Liverpool Sound and Vision Rating 8.5/10
Cast: Al Pacino, Annette Bening, Bobby Cannavale, Christopher Plummer, Jennifer Garner, Josh Peck, Melissa Benoist, Nick Offerman, Aarti Mann, Katrina Cas, Anne McDaniels, Brian Smith, Eric Lange, Giselle Eisenberg, Michael Patrick McGill, Scott Lawrence, Eric Michael Roy.
Every actor has one film in them which the plaudits and the cinema goer attaches great stock and faith in, some have more than one. For Al Pacino, they seem to have come with never ending force and for even those who might not see the appeal of his film career over say Robert de Niro or Jack Nicholson, they have to concede that the man is adored the world over.
In Danny Collins though that singular truth that many have held onto as if it was their last ten pounds in the world, is very much in evidence as he plays quite possibly the most ingenious part of his life; the ageing rock star, the man who cannot escape the trappings of the world he has made and for whom consuming has had the ultimate effect of consuming him.
Danny Collins is a man whose life to the outside world, a parade of beautiful women, hedonism personified with drugs, drink and adoration all at his beck and call and yet he knows deep down his life is a failure, his fans have gotten as old he is and the pastiche is ready for lampooning. Dying his hair, wearing a girdle to keep the body in a shape resembling his younger years and with a fiancée who doesn’t come under the age appropriate banner, Danny Collins is a mess, in more ways than one.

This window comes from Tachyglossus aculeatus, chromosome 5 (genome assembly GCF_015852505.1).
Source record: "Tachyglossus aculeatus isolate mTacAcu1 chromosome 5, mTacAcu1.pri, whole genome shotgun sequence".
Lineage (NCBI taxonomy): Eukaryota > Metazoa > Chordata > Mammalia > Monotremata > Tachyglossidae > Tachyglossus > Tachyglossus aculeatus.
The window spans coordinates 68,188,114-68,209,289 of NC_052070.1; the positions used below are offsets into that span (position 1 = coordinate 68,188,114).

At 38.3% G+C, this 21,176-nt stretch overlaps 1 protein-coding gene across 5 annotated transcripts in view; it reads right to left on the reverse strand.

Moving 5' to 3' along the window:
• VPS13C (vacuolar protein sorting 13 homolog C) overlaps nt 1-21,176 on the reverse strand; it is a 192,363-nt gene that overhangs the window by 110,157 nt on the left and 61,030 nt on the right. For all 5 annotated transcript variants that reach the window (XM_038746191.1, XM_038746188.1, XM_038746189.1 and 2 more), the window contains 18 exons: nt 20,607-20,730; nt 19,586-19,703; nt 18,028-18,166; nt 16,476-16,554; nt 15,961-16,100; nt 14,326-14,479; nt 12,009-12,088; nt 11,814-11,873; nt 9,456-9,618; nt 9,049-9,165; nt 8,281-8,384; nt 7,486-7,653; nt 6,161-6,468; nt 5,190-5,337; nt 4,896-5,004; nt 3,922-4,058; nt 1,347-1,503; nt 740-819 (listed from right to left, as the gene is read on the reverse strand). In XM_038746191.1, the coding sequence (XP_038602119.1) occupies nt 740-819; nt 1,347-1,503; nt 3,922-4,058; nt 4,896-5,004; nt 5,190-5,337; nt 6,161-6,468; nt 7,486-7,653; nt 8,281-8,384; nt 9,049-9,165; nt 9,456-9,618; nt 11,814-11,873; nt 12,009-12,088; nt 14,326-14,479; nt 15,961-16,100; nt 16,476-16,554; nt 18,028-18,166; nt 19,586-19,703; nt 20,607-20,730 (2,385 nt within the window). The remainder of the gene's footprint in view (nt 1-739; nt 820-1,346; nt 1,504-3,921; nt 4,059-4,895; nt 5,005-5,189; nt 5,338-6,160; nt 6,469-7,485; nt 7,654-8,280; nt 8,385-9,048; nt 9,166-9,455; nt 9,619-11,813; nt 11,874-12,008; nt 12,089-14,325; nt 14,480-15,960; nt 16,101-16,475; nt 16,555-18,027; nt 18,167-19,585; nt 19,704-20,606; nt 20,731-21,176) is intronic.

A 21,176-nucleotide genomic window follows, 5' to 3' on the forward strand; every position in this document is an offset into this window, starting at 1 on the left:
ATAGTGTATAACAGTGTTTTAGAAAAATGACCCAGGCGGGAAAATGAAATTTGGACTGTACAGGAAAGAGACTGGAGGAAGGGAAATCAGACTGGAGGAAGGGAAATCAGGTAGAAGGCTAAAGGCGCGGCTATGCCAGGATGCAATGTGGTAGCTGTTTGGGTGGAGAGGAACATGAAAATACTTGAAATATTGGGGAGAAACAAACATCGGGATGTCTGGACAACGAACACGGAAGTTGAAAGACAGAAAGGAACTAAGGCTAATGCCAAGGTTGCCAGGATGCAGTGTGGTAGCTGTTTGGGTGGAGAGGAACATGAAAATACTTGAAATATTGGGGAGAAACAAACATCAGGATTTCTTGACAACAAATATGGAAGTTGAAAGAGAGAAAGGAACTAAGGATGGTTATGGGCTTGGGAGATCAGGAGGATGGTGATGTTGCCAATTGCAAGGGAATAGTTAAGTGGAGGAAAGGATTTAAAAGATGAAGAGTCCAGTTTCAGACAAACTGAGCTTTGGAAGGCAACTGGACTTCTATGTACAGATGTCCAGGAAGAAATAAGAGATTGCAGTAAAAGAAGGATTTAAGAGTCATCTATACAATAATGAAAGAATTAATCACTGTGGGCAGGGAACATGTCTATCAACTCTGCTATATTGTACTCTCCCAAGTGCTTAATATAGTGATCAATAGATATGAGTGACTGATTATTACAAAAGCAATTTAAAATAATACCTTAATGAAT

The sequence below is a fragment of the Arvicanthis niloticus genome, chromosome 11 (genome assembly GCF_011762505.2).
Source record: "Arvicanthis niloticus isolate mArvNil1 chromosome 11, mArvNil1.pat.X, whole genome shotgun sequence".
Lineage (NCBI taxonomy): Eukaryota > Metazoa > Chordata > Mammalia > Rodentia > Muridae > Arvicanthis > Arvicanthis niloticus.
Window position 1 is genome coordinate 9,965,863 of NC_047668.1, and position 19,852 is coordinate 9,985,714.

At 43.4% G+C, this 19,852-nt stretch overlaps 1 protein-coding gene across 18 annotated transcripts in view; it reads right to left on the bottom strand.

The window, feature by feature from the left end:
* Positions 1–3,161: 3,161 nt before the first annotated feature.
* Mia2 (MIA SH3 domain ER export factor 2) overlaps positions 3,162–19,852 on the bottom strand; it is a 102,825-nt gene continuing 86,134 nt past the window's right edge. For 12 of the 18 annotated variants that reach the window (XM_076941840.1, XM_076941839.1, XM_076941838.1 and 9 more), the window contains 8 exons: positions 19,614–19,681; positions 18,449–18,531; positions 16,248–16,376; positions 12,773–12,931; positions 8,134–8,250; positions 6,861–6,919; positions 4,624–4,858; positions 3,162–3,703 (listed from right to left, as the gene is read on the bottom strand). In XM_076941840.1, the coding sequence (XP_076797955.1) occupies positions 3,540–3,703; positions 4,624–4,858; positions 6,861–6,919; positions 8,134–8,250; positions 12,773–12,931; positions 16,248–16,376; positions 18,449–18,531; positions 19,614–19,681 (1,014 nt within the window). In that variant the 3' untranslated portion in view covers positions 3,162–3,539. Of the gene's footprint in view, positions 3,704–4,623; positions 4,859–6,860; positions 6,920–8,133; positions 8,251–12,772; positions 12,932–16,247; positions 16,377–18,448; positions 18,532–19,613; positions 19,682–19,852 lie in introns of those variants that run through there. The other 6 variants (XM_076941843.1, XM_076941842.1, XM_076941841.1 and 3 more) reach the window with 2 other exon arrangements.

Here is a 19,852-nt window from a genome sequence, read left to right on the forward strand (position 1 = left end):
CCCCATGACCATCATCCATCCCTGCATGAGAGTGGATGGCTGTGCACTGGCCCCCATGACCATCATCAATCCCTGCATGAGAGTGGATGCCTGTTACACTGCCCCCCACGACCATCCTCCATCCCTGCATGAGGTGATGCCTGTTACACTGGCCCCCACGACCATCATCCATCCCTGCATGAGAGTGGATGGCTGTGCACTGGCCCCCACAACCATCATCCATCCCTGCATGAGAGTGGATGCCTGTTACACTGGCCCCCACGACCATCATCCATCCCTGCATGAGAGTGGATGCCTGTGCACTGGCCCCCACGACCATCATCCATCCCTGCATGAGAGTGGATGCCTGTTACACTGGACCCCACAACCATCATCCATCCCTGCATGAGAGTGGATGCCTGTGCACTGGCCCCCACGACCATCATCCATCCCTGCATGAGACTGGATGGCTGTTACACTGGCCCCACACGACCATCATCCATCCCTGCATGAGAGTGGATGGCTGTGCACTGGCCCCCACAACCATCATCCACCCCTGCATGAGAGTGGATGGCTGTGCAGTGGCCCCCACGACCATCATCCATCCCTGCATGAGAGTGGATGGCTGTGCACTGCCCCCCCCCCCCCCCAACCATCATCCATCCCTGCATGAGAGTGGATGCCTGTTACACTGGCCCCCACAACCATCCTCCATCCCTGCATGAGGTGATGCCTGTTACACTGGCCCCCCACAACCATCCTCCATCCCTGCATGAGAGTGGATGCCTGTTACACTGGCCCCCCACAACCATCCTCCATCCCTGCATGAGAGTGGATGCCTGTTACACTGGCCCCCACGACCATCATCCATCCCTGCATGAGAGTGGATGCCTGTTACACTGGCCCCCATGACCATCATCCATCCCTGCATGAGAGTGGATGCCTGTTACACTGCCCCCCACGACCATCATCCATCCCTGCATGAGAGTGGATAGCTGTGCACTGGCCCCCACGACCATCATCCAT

The film plays with the idea of ageing very well and with a cast that includes the terrific Christopher Plummer and a very forthright Jennifer Garner, it is one that gives more to an audience than was possibly reckoned with when the story of the Liverpool man who received a letter from John Lennon some forty years too late, first came to light.
The Rock star it seems is never allowed to grow up or grow old with grace, any change in direction is sneered at and with a huge dig at those who allow their name to continue to be attached to the perennial greatest hits albums, not just once in a career but several times over, the film really makes the most of seeing a jaded singer fall to his knees but also seek redemption in the eyes of those that he left behind.
There will always be those who point to the past and suggest that an actor’s or artist’s work has never been better than when they first started out and who call with the eagerness of the selfish to have the old hits always played out without never bothering to hear the progression of a mind move on, yet as in the film, life is not about what has been, but what could be. In Danny Collins, the future is open for Al Pacino, for he may have finally even won over the most critical of the cinema going public with this great film.
A film of intense charm, Al Pacino has never been better.
Ian D. Hall